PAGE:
Spinoff is NASA’s annual publication featuring successfully commercialized NASA technology. This commercialization has contributed to the development of products and services in the fields of health and medicine, consumer goods, transportation, public safety, computer technology, and environmental resources.

NASA has been planning for a water-powered rocket engine since the Agency’s early years. The water-electrolysis rocket offers advantages such as high performance, safe materials, simple storage, long lifetime, and low power requirements. During decades of experimentation, though, no one actually produced a practical water-electrolysis engine. Until now.

“Managing hydrogen and oxygen and superheated steam, there are a lot of materials issues like corrosion,” said Robert Hoyt, co-founder and CEO of Tethers Unlimited Inc. (TUI) in Bothell, WA. With this in mind and with NASA’s help, TUI built the first viable water-electrolysis engines. Currently, NASA’s interest in the technology stems from its effort to advance the state of technology for CubeSats — tiny, low-cost satellites built with off-the-shelf parts.

NASA regularly carries little satellites built by universities, startups, and others into orbit as secondary payloads but NASA is also enhancing small satellites’ capabilities to use them more in future exploration and science missions. In 2010, NASA’s Small Business Innovation Research (SBIR) program released a solicitation for propulsion systems for the minisatellites and TUI was selected to receive funding through NASA Ames Research Center.

At the time, CubeSats didn’t have propulsion systems. Building small enough thrusters has been a challenge. And there are concerns about allowing pressurized propulsion systems onboard launches. As a result, CubeSats have largely been stuck with the orbit of the primary payload they hitched a ride with, unable to change their altitude or maintain their orbit long-term.

The HYDROS-M thruster is meant for small satellites weighing between 110 and 400 pounds. The tanks on either side hold water, while the central unit holds an electrolyzer and bladders for oxygen and hydrogen gas, along with avionics. The hole in the top is the thruster nozzle.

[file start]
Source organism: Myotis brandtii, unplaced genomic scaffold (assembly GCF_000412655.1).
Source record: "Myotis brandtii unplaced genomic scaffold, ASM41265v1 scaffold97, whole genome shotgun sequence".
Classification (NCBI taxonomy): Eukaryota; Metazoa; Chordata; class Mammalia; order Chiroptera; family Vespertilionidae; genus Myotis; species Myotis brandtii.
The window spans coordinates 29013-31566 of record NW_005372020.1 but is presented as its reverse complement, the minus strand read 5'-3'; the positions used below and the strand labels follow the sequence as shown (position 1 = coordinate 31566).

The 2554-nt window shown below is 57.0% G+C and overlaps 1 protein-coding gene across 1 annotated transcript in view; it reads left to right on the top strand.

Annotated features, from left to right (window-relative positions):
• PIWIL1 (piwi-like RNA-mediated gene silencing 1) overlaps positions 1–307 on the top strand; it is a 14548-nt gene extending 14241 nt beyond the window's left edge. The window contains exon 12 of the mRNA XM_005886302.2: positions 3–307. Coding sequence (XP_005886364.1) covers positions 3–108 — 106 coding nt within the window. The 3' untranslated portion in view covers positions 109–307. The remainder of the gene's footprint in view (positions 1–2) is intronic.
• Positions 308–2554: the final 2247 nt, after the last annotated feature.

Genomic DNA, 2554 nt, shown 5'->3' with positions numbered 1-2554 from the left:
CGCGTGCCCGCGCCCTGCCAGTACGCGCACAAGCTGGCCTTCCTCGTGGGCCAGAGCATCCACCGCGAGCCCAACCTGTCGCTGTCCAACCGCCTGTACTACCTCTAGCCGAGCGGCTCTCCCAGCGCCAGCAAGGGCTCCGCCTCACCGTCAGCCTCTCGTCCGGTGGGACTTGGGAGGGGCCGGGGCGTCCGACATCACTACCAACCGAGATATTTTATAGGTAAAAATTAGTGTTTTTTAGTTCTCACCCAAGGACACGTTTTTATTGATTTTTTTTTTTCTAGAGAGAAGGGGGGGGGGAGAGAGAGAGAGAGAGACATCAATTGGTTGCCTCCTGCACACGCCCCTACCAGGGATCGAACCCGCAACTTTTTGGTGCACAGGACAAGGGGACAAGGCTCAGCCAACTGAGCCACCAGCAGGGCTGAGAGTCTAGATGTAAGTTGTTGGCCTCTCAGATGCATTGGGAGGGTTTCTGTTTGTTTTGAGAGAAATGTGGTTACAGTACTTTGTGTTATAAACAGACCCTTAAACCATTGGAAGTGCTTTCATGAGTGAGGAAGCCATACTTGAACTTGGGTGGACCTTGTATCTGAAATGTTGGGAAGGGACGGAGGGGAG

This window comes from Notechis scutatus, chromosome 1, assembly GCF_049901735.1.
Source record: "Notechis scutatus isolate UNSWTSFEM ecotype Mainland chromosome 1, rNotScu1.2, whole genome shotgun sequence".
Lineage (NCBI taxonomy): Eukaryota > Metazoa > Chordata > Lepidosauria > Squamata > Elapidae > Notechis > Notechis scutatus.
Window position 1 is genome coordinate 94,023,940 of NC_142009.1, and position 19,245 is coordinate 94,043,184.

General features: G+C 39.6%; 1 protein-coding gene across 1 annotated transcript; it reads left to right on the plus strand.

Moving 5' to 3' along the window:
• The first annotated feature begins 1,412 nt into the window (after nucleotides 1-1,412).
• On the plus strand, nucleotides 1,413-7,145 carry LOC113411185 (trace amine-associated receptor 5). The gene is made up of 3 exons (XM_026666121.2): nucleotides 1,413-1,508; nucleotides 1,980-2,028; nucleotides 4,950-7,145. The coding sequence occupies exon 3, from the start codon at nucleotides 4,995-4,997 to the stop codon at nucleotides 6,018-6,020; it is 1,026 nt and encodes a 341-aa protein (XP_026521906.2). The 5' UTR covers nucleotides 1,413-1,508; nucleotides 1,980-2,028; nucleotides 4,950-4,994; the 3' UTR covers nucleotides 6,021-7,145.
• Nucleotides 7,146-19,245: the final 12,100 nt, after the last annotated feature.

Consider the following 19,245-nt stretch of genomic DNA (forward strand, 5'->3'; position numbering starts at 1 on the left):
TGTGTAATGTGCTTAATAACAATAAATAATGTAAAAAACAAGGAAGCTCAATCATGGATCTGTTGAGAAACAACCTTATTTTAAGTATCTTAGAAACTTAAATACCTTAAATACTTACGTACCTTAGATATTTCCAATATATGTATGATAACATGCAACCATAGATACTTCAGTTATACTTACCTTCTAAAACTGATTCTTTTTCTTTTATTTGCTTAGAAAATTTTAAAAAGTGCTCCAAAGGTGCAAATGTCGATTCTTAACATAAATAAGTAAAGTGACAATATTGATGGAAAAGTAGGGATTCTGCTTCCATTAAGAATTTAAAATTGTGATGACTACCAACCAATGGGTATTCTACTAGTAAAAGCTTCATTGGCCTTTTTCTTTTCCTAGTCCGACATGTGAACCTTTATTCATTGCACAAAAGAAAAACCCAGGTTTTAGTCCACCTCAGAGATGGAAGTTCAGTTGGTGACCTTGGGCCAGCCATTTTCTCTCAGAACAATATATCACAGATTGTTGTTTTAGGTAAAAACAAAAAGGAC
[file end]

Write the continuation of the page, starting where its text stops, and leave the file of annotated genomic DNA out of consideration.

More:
With the SBIR funding, TUI built two prototypes and started testing them — control avionics, software integration, and performance and lifetime improvements were still necessary. NASA found a corporate partner — Millennium Space Systems — to share the cost of maturing what TUI now calls its HYDROS thrusters, in exchange for three of the resulting propulsion systems for use on its Altair small satellites. Millenium wanted larger versions of the technology, known as the HYDROS-M, designed for satellites weighing between 110 and 400 pounds, which have already been delivered. Meanwhile, NASA selected the CubeSat version, the HYDROSC, to fly on its first Pathfinder Technology Demonstrator (PTD) project, which tries out new CubeSat technology.

Both HYDROS versions launch with tanks carrying enough water to power them for about three years. Once in orbit, an electrolyzer powered by solar panels splits the water into oxygen and hydrogen gases, stored in separate bladders, to be transferred to the combustion chamber as needed. The system is a hybrid of electric and chemical propulsion — one that’s powered by solar panels but can unleash the powerful thrust of a chemical engine.

The HYDROS approach avoids the risks of sending up a pressurized system, as it’s unpressurized until it starts filling its gas bladders in orbit. The system is also relatively inexpensive and easy to manufacture, scalable for different satellite sizes, and fuel-efficient. HYDROS’ ability to deliver powerful bursts of energy and its long operating life make it ideal for any satellite that needs to move from one orbital altitude to another and then stay there long-term.

The next generation of HYDROS thrusters will include refueling ports, extending their operational lifetimes indefinitely. And TUI looks forward to harvesting water for deep-space travel.

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Tech Briefs Magazine

This article first appeared in the January, 2021 issue of Tech Briefs Magazine.

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